Is your book still available?

Anonymous said...

Happy Holidays Sophie and all the best for you in 2014 !!! xo

Sophie Munns said...

Hello MaryAnne,

I'm with you on the way that particular meetings with people can really enrich and inspire.

It seems the most natural thing in the world to share this studio space with young ones coming through. It's an incredibly important time in a persons life and although obviously we can choose to recreate our lives in any way at any time as we see fit, or dare or can manage... its in these teen years that influences are important to help us imagine how we might move forward.

Both Jane and Sam value seeing how I have pursued things in a certain way that has grown out of a single starting point and kept adding layers as I have gone along. That interests them greatly... not the fact of seeds being my inspiration... but the way something emerged as a central motif and then became more... and more!

Its another manner of dispersing seeds really. Always great to hear from you!

Sophie Munns said...

Hello Debbie,
glad that you found some things that resonate. I've written about the book to you.
Jan was interested to hear your thoughts. The tablets are incredible. Actually she and her mother said she was very lucky to have a brilliant Art teacher who kept getting her to dig down more deeply into the work she was researching and find other ways to respond. She said she would have left off long before if it were simply up to her... but her teacher was persistent in getting her thinking. Sounds great to me.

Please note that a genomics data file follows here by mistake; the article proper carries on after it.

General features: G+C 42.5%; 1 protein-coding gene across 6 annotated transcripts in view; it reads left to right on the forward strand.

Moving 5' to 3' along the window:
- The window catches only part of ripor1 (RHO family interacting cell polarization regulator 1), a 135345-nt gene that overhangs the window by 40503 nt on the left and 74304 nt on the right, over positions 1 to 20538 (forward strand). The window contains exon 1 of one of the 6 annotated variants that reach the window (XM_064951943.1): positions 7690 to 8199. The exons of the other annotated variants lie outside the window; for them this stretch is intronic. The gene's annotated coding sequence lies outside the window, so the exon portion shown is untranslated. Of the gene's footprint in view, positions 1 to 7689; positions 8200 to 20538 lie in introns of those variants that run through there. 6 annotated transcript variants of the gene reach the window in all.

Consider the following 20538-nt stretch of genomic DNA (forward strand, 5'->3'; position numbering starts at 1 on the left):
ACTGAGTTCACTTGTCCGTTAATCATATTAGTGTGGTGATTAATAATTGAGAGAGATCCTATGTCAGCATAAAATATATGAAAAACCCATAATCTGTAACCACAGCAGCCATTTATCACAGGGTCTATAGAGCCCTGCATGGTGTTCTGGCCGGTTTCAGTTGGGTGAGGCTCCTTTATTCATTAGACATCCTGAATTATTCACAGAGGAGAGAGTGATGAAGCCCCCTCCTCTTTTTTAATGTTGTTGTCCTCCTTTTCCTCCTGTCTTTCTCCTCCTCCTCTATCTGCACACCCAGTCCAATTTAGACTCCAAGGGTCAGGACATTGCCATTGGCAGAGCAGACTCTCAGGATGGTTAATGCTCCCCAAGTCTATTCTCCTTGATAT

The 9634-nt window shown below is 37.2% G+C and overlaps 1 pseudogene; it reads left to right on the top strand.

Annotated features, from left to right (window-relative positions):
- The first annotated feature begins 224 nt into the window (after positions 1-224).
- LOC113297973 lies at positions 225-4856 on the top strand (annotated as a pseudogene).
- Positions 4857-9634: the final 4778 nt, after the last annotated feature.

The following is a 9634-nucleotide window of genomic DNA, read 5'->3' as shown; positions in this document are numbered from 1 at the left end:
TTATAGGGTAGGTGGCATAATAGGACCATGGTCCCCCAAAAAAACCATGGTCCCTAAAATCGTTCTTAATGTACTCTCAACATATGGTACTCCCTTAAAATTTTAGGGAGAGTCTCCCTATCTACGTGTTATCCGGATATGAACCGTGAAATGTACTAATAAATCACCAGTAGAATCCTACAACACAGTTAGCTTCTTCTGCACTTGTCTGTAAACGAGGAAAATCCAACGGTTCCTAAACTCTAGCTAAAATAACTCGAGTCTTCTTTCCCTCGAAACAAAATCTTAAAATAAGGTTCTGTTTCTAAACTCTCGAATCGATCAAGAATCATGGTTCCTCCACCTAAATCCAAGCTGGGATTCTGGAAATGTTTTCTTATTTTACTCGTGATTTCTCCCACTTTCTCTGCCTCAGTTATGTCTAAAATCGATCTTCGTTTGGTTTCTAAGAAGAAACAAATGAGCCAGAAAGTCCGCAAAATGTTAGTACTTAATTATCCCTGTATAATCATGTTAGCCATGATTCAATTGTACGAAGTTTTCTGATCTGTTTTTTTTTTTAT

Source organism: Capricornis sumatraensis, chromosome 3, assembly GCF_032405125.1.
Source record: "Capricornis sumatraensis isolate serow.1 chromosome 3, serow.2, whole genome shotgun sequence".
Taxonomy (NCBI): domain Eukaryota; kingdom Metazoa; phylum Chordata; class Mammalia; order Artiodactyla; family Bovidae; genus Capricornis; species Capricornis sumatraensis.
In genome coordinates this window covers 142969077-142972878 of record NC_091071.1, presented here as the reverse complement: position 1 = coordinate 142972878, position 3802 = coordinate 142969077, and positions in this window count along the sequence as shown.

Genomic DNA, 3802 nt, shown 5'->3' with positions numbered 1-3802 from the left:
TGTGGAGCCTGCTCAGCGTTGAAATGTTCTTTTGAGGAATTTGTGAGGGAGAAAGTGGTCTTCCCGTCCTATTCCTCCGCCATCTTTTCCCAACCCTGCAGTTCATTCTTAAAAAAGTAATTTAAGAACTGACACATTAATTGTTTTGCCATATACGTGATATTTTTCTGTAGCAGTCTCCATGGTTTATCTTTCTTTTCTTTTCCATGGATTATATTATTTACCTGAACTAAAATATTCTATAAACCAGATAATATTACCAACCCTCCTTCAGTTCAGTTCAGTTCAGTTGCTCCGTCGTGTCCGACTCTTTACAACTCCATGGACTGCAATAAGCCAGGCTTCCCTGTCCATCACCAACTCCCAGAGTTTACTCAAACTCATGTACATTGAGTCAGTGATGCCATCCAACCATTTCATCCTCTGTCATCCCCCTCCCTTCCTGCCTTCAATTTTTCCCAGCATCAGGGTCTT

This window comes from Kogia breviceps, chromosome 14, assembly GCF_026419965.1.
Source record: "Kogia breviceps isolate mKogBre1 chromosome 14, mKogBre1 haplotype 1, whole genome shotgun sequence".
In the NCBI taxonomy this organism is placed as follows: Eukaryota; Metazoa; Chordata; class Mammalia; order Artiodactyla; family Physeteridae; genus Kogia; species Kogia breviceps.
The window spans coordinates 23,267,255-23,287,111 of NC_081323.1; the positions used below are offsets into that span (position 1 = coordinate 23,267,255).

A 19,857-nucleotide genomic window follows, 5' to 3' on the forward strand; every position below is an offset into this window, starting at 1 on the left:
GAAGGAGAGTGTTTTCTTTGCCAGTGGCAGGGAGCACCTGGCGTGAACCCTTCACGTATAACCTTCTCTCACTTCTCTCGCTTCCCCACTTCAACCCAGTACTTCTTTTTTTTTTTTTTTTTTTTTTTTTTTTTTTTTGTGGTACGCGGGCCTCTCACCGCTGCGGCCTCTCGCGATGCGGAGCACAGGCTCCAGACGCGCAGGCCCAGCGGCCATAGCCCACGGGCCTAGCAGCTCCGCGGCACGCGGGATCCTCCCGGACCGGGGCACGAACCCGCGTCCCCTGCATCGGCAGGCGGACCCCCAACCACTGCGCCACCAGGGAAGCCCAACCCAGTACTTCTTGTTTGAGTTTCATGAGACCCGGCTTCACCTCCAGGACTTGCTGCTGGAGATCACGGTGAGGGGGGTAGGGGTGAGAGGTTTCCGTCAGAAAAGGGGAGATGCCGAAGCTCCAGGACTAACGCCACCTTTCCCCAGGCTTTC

I'm realising from the process of getting the girls posting an also doing the survey that apart from family intergenerational connections it is more rare to see engaged conversation going on between our age group and the girls. I'm remembering being their age and how it felt to be inspired and wondering about the future and all that. I'm loving the conversations and feel they bring much to the studio.
I'm glad to say the opportunity is hugely valued and relished by both and any "work" they do for me is seen as utterly valuable to themselves.

Both are coming back and both have further plans for what we can do along with any ideas I have.

What not to like in this dynamic exchange?
Best to you!

Sophie Munns said...

Hello Robyn,
So delighted to see what you've been up to again. Apologies for such a long absence!
Enjoy the festive season and a wonderful 2014 to you!
S xo

Velma Bolyard said...

this exchange between eager and deep thinking young women and you, sophie, is so very exciting. thank you for sharing it. it could be a real inspiration for others of us. in fact, it's a fine model for teaching, real and deep connection.